National Health Service – General Practitioner’s care values: A typical Day
Early years – Childminder’s care values: A typical day
Comparing Care Values for both Care Workers
Similarities of Care Values used:
Providing individualised care: Both of the care workers apply an individualised approach towards caring for their clients. The General Practitioner uses this care value to help their patients to improve their lifestyles in terms of health. Similarly, the Nursery Nurse uses an individualised approach by giving the children freedom of choice. This allows the children to gain independence because they start to do things on their own.
Promoting and supporting individual’s rights: The General Practitioner uses this care value in order to welcome the patient when they come into the room and also to make them feel at ease. The Nursery Nurse gives children a selection of what they want to do. They have to look for their name in a variety of names. Instead of doing the register normally, this gives the children a chance to develop their intellectuality because they use their eyes to search for their names on the board. Both of the practitioners incorporate a way to acknowledge the individuals personal beliefs whilst developing communication skills.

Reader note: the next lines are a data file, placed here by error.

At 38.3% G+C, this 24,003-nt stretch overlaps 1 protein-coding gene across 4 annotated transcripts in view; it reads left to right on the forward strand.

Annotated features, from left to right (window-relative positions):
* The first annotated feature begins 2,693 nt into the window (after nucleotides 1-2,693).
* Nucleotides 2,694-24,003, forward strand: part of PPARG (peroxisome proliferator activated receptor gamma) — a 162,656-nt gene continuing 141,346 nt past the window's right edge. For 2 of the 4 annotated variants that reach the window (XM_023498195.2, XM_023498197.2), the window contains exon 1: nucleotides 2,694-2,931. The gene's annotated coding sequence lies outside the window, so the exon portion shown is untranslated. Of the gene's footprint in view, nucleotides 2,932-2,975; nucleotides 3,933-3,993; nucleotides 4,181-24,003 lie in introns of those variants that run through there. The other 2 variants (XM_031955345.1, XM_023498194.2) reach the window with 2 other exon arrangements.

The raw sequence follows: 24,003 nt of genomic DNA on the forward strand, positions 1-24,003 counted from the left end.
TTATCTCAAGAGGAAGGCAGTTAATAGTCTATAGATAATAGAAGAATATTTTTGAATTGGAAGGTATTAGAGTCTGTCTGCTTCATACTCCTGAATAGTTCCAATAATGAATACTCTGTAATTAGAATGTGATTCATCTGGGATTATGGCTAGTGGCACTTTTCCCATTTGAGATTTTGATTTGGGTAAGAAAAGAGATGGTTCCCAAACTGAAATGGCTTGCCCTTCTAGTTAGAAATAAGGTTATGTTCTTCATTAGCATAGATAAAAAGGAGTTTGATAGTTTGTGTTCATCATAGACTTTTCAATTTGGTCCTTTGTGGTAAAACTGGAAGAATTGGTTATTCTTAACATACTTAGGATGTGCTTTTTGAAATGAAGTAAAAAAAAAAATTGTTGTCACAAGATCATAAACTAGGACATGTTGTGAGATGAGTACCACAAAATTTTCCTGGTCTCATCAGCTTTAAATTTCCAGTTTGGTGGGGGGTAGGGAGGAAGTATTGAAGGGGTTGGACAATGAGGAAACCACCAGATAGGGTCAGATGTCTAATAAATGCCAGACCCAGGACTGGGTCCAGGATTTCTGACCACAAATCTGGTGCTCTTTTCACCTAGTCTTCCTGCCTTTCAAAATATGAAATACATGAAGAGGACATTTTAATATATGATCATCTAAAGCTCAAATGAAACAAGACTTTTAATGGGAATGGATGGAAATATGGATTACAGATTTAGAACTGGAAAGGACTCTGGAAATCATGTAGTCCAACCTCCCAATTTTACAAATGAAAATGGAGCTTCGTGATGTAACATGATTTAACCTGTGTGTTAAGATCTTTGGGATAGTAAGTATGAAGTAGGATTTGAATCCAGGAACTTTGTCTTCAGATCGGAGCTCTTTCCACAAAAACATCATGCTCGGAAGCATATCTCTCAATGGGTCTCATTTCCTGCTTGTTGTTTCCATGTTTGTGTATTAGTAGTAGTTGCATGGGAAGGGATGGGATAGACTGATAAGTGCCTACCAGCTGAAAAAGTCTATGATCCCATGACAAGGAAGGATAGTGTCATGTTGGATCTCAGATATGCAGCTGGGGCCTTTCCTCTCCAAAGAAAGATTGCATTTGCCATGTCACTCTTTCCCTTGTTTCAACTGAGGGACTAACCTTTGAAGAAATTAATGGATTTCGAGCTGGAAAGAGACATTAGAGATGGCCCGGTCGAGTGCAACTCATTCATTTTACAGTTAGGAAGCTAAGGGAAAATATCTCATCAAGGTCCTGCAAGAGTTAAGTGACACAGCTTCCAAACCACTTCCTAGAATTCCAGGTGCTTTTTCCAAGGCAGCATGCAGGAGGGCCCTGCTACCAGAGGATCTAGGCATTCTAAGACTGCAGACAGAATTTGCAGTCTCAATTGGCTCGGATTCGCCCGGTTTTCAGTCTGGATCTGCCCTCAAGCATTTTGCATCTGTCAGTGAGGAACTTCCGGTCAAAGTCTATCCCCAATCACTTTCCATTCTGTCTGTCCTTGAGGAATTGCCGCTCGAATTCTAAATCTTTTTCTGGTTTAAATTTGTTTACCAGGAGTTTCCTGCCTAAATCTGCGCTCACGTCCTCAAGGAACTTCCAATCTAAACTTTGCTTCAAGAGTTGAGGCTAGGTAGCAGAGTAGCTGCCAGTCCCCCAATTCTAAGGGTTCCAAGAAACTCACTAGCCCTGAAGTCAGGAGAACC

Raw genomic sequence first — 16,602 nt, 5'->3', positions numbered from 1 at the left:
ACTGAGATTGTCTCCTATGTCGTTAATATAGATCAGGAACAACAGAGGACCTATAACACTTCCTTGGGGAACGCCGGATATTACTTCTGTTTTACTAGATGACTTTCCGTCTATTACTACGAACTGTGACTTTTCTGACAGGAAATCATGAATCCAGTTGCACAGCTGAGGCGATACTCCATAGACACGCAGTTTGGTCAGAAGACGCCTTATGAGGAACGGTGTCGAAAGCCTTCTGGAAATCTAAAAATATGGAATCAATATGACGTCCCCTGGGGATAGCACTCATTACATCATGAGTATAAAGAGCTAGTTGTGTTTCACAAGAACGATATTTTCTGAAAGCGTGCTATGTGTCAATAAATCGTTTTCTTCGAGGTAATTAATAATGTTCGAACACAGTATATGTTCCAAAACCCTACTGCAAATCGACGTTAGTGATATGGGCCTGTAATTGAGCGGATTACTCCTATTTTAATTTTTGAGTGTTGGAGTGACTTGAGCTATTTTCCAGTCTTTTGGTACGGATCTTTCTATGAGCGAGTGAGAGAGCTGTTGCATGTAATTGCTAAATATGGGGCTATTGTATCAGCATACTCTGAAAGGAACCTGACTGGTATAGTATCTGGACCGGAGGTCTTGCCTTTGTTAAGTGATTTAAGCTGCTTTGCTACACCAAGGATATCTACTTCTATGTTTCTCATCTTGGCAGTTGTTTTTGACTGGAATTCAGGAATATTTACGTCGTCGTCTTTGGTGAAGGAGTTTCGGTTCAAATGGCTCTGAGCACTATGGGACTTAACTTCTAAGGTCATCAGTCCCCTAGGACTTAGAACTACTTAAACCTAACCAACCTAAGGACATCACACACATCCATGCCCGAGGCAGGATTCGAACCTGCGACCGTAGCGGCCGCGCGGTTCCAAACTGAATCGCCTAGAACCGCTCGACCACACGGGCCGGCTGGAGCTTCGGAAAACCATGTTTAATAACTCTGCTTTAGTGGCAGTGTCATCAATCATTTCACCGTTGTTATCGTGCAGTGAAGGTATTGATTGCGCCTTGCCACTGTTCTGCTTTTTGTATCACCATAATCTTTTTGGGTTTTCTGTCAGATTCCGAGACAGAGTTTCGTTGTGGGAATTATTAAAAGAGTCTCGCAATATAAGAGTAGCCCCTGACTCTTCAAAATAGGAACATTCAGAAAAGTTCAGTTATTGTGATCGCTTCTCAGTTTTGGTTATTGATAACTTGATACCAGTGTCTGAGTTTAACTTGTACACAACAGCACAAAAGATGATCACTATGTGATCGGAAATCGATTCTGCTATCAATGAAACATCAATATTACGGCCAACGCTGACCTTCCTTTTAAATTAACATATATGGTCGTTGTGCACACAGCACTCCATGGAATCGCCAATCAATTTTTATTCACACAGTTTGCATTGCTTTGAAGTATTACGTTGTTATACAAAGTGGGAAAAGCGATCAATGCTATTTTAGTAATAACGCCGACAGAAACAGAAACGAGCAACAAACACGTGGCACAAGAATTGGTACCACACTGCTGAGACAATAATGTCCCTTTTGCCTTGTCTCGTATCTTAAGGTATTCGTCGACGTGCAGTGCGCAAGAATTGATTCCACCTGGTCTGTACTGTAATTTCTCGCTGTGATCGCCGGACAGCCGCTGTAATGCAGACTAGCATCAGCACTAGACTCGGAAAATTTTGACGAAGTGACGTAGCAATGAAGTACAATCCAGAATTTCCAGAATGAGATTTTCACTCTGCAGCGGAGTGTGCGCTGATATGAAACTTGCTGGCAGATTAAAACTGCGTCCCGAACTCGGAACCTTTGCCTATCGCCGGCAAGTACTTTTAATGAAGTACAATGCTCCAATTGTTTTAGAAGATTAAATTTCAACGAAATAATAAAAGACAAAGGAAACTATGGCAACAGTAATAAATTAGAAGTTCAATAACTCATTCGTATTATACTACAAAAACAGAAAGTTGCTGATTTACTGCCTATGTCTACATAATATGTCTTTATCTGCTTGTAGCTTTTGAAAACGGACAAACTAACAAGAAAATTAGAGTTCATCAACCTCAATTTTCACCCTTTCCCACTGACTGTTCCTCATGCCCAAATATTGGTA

Different Care Values used:
Providing individualised care: The Nursery Nurse and the Doctor use this care value for other aspects of their service. At the end of the day, the nursery nurse encourages the children to help tidy the toys away. This way of caring for the children is more practical because the children develop a sense of achievement by putting words into actions. The way the GP uses this care value differs greatly because he/she gives the patient advice on health issues, prescribes medicines or treatment to enforce the implications of employing healthy habits.